Today's guest post comes from Jeremy Simon, a reporter for www.CreditCards.com.
While your credit card still requires the old swipe through a card reader, businesses are testing technology that would let you make payments with nothing more than a wave or a tap -- and often don't require the presence of a card at all.
Trials of the technology conducted by banks and retailers suggest cardholder stomachs are the quickest route to contactless payment acceptance. Businesses are investigating radio-frequency identification or RFID, a technology that transmits payment information via electromagnetic waves, thereby eliminating the need for a card to be swiped. Instead, RFID payments let consumers make purchases just by waving or tapping RFID-enabled devices, such as mobile phones or credit cards, near a reader that picks up a radio frequency and then charges the consumer's account.
[For more, read: "Suze Orman and the New Rules of Credit Card Debt."]
"Contactless" payments haven't yet caught on in the United States. In a March story, CreditCards.com reported that most stores with contactless readers are found in major metropolitan areas, but that RFID is spreading. Visa said that 20 retailers with 32,000 outlets now accept its payWave card, while MasterCard said its 37 million PayPass cards can be used at more than 130,000 locations worldwide.
Banks are hoping for increased RFID acceptance. In its latest trial, U.S. Bank is experimenting with a contactless sticker placed on the cardholder's cell phone. Earlier, the bank found that when it came to contactless, "participants liked it because it was faster and better than cash," U.S. Bank's Dominic Venturo tells industry publication Contactless News. However, "people have a personal relationship with their mobile phone and strong opinions about that phone." That's why "they love the idea of payments but they want that capability on their own phone, not one provided for them," says Venturo, chief innovation officer for U.S. Bank’s retail payments solution division.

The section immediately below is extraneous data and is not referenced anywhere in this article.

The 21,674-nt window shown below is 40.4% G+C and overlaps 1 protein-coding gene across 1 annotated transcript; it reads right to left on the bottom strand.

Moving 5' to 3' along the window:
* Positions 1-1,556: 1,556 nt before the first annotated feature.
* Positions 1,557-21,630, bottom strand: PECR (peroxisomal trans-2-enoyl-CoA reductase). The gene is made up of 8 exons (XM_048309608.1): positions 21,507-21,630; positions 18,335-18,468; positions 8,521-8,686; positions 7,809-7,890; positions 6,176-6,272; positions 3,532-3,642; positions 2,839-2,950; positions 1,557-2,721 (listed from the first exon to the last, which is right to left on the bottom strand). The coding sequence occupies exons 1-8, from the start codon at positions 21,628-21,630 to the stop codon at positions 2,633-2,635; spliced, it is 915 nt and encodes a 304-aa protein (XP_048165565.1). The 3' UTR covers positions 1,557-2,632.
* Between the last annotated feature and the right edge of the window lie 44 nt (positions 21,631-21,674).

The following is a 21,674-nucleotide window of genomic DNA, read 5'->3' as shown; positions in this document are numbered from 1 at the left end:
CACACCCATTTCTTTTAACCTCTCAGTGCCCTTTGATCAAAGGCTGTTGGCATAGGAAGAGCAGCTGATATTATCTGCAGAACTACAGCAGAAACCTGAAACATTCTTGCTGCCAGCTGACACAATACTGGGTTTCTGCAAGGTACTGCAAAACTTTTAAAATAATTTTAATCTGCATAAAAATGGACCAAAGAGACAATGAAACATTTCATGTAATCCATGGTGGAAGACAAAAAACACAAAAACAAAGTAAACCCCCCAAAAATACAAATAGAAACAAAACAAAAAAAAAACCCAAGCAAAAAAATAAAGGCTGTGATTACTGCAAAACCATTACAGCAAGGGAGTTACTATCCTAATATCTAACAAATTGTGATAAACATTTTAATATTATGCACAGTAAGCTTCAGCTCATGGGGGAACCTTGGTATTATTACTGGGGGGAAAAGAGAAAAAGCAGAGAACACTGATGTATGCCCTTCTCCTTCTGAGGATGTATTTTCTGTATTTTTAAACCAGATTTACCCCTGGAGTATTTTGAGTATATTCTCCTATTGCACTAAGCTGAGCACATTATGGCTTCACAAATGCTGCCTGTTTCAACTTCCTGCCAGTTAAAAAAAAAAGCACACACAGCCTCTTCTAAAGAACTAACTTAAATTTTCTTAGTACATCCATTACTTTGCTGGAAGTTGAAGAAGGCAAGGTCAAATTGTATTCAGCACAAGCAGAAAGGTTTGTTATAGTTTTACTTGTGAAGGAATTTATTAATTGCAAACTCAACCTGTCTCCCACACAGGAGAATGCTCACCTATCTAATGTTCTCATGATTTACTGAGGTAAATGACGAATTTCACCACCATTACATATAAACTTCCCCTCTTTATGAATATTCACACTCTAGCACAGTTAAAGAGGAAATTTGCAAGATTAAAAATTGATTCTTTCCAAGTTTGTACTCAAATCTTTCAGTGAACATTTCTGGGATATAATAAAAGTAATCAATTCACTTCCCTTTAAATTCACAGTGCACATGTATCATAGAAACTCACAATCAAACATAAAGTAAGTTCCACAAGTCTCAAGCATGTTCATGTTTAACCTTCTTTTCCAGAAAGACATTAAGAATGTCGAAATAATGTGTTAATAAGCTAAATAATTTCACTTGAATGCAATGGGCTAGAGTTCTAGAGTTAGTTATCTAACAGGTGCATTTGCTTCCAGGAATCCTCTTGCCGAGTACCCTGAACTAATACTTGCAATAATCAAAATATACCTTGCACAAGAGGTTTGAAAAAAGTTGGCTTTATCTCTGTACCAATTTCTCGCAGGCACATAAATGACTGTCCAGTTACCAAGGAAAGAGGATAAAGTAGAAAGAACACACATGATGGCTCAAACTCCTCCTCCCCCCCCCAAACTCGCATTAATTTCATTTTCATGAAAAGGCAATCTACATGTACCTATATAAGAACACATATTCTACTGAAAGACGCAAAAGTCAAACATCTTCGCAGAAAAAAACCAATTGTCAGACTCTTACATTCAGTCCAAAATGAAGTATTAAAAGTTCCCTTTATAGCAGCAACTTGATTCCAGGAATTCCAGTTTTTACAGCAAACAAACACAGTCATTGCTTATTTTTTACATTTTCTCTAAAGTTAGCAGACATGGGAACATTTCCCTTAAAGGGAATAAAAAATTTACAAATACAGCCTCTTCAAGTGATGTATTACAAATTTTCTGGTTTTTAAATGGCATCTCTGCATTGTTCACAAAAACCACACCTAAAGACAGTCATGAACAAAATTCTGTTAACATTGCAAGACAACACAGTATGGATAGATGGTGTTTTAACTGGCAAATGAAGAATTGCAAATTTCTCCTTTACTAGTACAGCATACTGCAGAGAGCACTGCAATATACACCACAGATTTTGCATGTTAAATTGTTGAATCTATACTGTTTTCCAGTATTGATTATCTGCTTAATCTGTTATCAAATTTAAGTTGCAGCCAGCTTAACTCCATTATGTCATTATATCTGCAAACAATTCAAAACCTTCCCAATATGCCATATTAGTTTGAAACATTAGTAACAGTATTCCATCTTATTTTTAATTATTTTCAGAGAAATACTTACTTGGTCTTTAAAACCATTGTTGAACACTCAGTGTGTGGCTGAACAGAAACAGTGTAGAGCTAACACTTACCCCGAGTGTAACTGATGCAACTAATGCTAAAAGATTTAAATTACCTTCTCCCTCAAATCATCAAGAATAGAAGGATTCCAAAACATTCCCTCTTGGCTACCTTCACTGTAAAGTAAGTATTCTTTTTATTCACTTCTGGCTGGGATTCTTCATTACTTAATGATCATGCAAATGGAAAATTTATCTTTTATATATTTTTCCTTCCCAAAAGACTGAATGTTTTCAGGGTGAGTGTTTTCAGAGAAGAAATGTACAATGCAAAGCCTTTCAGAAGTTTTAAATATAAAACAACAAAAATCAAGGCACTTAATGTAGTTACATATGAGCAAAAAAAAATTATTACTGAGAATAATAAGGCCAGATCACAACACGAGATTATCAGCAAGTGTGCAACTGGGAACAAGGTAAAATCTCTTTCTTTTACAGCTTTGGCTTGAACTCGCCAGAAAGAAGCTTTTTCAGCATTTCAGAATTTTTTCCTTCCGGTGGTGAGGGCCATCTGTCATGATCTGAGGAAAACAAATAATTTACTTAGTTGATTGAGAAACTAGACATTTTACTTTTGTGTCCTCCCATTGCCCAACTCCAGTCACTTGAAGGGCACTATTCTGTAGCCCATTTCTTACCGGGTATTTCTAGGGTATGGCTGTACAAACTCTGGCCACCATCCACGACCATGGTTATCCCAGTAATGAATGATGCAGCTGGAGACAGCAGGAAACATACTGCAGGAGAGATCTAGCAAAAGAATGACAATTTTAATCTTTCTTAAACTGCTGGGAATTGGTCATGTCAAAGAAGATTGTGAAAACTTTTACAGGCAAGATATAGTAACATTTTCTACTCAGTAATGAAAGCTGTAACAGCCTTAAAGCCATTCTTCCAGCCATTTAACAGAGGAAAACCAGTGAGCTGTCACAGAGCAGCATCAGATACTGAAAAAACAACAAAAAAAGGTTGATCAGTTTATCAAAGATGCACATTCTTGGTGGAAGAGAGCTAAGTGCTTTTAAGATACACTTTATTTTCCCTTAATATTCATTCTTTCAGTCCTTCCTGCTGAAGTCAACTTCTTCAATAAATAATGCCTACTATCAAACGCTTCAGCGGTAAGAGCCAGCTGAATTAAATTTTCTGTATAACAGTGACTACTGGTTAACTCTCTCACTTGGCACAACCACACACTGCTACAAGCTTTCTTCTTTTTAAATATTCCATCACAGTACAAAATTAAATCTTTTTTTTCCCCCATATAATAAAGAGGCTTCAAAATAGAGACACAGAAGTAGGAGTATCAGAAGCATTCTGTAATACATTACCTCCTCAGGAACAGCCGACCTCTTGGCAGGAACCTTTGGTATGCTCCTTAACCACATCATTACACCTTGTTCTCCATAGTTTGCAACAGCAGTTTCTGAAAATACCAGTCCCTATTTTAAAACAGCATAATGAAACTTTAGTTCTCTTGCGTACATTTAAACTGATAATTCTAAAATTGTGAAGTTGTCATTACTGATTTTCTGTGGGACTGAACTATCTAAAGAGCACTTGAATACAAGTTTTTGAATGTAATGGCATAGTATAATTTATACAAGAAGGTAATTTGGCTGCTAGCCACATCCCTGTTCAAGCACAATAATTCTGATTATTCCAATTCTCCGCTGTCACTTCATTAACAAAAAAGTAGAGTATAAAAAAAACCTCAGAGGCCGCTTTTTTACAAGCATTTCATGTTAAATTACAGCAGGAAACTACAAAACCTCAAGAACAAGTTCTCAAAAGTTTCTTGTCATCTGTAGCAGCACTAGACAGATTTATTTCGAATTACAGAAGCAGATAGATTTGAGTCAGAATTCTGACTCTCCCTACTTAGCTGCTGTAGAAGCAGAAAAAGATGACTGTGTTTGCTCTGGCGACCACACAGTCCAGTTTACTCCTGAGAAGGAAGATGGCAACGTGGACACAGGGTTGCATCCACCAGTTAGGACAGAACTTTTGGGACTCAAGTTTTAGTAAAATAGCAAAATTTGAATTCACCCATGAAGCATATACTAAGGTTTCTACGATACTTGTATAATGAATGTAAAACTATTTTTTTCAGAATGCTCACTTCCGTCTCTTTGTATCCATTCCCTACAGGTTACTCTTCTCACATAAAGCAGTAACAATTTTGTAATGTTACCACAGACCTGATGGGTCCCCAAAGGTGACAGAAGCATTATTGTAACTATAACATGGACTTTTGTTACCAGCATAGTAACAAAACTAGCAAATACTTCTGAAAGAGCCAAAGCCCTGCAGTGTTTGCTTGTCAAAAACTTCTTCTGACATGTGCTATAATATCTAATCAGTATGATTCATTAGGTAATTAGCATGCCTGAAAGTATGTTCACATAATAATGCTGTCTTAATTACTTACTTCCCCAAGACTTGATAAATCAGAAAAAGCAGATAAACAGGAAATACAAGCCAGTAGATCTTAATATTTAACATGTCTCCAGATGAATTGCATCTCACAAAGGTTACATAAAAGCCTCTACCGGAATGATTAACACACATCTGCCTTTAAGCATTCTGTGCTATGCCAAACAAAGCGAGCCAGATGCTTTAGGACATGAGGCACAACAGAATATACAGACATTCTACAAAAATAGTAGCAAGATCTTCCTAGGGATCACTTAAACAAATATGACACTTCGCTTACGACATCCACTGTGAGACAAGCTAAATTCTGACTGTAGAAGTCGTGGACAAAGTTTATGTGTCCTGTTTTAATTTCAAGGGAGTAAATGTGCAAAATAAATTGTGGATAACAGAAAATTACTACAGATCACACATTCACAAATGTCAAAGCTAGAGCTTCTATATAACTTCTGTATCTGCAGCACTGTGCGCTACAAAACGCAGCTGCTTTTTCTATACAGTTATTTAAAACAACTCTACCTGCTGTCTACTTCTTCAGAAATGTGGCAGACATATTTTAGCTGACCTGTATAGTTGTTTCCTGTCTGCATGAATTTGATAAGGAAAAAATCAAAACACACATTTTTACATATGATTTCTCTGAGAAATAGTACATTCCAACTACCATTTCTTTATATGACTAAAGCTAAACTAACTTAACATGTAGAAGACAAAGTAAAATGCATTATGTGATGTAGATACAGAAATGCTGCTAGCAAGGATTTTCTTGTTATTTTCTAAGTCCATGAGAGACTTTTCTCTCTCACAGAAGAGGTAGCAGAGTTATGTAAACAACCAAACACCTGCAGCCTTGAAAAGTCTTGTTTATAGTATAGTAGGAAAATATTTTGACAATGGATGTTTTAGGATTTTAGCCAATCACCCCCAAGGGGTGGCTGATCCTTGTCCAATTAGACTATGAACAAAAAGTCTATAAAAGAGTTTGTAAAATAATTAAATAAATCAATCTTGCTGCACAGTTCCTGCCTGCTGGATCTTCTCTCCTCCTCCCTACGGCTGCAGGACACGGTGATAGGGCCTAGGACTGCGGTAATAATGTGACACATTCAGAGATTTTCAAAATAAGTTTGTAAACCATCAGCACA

Enter the sticker. Through a pilot program that began late last year and will run for 6 months, U.S. Bank employees are provided with a Visa debit card on a sticker, which can be placed on a cell phone. Meanwhile, U.S. Bank is also testing contactless-enabled vending machines in its corporate facilities, although Venturo says the success of that program remains to be seen.
Banks aren't alone in experimenting with contactless technology. Retail technology Web site StorefrontBacktalk reports that visitors to the Dairy Queen in Rochester, Ind., recently were " offered something beyond ice cream and hamburgers: A pile of identical tiny RFID tags, each with peel-off adhesive strips, sitting right next to the waffle cones."
While not particularly tasty, those tags could be stuck to wallets, watchbands or cell phones. By keeping track of what specific customers buy over time, the tag can then provide individually tailored discounts and offers to each DQ customer. Compared to both e-mail and traditional coupons, the RFID tag trial "is much more spontaneous, according to Dairy Queen's Web site manager, Jamie Guse. Because who knows when the sudden urge for a Blizzard will strike?
[For more, read: "Budgeting Finds Its Groove -- Online."]
StorefrontBack talk explains how easy it can be: "The consumer attaches the tiny tag to something they always have with them -- a cell phone is suggested but hardly required -- and can use it when they happen to be near a Dairy Queen. For the duration of the trial, though, it’s only available at that single location in Rochester."
Dairy Queen's program offers the benefits of a mobile payment system (in the form of a cell phone) minus the problems of dealing with a variety of phone manufacturers and wireless carriers. "In the Dairy Queen trial, the phone is little more than a prop, a piece of plastic that can house the RFID tag," StorefrontBacktalk reports.
Phone or no, consumer rights groups have previously raised concerns about RFID, specifically highlighting three areas of concern:
Privacy. Marketers can not only track what people buy, but where they are when they buy it.
Security. Fraudsters could potentially intercept RFID in transmission using a reader.
Dispute rights. Since contactless purchases can be made through a variety of methods (credit card, debit card, cell phone, etc.), a consumer's right to dispute billing errors or recover stolen funds varies greatly.
In the end, whether RFID gains widespread popularity depends on cardholders' hunger for the ability to skip the plastic swipe in favor of the cellular wave.